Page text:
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What I Say When I’m Losing My Zen


I talk to myself quite a bit. I hadn’t realized how much I did it until a coffee shop opened in my ‘hood and my neighbor convinced me that normal humans occasionally leave the house during the day to do things other than run, so I’ve started mixing things up by working from there a morning or two a week. It’s actually been really nice — that change of scenery is sometimes exactly what I need to see a story from a different angle, and being able to bounce an idea off of a person (as opposed to one of my dogs) has been rather helpful on occasion. But people? They react when you have a conversation with your computer. #themoreyouknow

Another thing about this new routine is that it forces me to get out of my office and walk (or bike) outside. It’s probably just over half a mile away, which is enough time for me to feel like I’ve stretched my legs, but it’s not so far that it takes any significant amount of time to get there, so I don’t feel like I’m taking away from my workday. Those few minutes of walking in the sunshine in the middle of the day has definitely added to my feeling of mindfulness and zen.

It’s also gotten me thinking about some of the phrases and mantras I turn to when I feel my mindfulness slipping away. And, since we just launched Fit Bottomed Zen this week (woot!), I thought this would be as good a time as any to share two phrases I’m loving.

Focus on what is real and what is true. I’m a writer at heart, and I love a good work of fiction. The problem is, I can spin quite the tale in my head and before you know it, a perfectly normal situation has gotten completely out of hand in my brain. An easy way to combat this without judgement is to simply focus on what is real and what is true. My wild musings have their place, and there are times when it’s good to have prepared for the worst, but that’s not a good place to live.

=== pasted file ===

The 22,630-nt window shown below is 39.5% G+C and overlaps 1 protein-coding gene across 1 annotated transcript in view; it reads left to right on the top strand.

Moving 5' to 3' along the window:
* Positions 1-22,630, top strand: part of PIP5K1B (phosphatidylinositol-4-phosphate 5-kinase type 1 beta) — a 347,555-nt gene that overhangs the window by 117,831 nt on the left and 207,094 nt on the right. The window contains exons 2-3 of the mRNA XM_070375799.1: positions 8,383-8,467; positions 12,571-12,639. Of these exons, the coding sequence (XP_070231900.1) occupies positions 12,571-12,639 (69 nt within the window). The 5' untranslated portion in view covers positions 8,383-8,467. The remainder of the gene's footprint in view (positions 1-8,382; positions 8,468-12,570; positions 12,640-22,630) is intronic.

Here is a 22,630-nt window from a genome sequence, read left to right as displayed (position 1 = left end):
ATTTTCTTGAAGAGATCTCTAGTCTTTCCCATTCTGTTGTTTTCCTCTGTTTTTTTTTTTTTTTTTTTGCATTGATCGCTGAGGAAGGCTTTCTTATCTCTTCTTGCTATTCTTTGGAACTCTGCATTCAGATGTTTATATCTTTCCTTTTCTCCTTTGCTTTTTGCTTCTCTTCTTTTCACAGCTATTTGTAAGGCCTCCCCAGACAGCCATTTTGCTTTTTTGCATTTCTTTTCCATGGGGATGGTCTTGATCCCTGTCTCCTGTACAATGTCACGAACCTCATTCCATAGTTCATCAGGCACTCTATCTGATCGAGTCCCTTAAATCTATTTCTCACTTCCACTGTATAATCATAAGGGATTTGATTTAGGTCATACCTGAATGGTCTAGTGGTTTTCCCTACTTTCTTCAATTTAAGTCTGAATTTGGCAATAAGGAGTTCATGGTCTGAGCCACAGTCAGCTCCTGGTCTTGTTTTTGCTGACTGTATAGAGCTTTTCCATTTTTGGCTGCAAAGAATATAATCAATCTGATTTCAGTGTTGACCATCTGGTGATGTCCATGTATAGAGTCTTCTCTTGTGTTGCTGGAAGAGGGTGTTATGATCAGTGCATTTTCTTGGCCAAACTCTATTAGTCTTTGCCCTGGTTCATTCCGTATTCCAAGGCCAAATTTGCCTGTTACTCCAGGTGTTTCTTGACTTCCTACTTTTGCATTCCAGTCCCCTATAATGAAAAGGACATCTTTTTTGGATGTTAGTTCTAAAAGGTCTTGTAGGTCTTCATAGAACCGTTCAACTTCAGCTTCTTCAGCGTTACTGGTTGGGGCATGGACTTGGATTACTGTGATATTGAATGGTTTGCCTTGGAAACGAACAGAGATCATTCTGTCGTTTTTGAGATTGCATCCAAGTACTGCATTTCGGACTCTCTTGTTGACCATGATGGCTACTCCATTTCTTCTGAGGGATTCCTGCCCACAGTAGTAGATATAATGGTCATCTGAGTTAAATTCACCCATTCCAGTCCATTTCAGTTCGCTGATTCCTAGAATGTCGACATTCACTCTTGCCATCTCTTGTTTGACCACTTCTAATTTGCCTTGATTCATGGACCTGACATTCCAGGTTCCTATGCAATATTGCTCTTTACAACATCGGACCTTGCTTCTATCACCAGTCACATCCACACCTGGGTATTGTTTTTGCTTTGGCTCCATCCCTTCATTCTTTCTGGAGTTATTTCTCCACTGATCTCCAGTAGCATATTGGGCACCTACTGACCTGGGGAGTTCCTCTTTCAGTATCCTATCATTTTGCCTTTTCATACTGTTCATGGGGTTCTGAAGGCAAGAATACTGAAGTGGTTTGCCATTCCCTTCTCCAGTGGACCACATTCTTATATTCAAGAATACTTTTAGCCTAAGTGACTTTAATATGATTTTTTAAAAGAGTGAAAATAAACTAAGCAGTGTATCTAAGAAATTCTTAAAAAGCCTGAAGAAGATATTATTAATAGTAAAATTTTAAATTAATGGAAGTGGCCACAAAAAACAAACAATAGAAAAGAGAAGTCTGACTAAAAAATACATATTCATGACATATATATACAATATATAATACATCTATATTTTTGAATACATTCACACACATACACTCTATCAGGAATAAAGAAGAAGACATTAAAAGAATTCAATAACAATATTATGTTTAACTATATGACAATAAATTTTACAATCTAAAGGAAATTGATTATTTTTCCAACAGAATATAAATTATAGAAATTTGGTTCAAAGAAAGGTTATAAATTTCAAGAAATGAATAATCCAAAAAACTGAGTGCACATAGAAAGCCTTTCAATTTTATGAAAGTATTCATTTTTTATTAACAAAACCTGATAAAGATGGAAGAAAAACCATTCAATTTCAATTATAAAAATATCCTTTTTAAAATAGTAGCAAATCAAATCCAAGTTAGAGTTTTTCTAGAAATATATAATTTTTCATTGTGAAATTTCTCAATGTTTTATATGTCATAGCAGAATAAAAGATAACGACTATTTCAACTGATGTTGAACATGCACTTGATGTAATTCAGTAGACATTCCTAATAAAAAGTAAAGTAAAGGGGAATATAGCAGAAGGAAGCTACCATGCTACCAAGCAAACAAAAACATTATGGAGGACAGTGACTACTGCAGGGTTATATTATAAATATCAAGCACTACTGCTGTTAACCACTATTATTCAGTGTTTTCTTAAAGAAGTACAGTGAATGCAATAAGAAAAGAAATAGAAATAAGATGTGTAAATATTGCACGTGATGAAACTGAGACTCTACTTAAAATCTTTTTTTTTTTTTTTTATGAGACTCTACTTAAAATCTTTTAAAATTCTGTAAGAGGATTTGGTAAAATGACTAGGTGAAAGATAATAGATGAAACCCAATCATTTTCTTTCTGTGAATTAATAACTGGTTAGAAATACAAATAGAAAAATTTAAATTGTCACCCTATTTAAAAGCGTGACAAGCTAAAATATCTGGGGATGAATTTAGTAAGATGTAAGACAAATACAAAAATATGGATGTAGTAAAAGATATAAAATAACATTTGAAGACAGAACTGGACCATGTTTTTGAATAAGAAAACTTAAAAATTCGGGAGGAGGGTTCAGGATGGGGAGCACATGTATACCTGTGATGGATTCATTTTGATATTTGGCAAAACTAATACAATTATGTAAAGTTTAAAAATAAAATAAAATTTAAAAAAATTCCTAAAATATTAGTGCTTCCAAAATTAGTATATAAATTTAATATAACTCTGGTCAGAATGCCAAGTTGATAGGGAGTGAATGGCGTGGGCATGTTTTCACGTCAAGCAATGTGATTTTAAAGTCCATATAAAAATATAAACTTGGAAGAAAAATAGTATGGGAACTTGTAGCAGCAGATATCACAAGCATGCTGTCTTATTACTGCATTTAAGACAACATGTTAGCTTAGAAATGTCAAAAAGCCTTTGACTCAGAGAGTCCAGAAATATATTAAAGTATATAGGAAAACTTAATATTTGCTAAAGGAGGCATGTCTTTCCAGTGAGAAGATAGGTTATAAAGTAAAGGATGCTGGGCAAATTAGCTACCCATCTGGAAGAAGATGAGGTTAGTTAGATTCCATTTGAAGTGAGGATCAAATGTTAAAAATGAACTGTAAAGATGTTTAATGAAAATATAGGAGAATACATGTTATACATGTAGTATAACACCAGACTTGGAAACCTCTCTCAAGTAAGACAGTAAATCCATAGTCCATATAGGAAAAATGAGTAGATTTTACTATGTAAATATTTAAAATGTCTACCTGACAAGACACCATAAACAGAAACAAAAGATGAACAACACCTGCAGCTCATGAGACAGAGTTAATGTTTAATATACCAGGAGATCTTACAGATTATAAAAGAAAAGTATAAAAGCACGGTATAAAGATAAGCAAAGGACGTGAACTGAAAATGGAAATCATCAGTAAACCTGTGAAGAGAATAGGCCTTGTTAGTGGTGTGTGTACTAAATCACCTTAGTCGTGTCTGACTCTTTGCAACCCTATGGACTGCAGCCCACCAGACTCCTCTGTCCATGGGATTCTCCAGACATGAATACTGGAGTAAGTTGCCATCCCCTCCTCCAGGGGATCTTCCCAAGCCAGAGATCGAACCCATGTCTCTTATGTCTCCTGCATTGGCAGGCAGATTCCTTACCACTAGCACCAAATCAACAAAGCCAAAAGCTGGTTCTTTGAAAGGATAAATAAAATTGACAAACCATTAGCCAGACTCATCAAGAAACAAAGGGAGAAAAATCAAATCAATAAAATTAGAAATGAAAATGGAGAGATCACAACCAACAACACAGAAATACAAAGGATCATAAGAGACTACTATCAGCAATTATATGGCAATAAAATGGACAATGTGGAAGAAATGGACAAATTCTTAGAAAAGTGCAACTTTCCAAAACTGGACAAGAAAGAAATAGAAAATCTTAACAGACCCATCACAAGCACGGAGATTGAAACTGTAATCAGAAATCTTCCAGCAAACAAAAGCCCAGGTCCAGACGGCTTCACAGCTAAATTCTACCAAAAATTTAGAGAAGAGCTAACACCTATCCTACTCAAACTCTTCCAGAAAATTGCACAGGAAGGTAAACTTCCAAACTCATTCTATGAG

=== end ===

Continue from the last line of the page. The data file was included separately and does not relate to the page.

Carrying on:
If you can’t find your flow, try to let go. I used to be so driven by deadlines that I would make myself ill trying to force an article to materialize when it just. wasn’t. there. I’ve learned that, while it’s not only good, but necessary to be able to sit down and work even when I don’t really feel like it, it’s also worth noting that sometimes, I just need to come back to something with fresh eyes. Last week, I spent 45 minutes on what was essentially a silly little article and only had one crappy intro paragraph written. It was due that afternoon, but I checked with my editor to see if I could turn it in first thing in the morning instead. She had no problem with it, and I was able to knock the whole thing out before I’d even finished my first cup of coffee the next day. (P.S. — This also works well for workouts!)

Got any phrases or mantras that keep you feeling sane and zen and at peace? —Kristen

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1 Comment
  1. Christine says:

    Great article! I often feel that I occasionally hit a wall in terms of my healthy living journey, but all I usually need is to take a step back and remember that “it’s a process, don’t rush it”.

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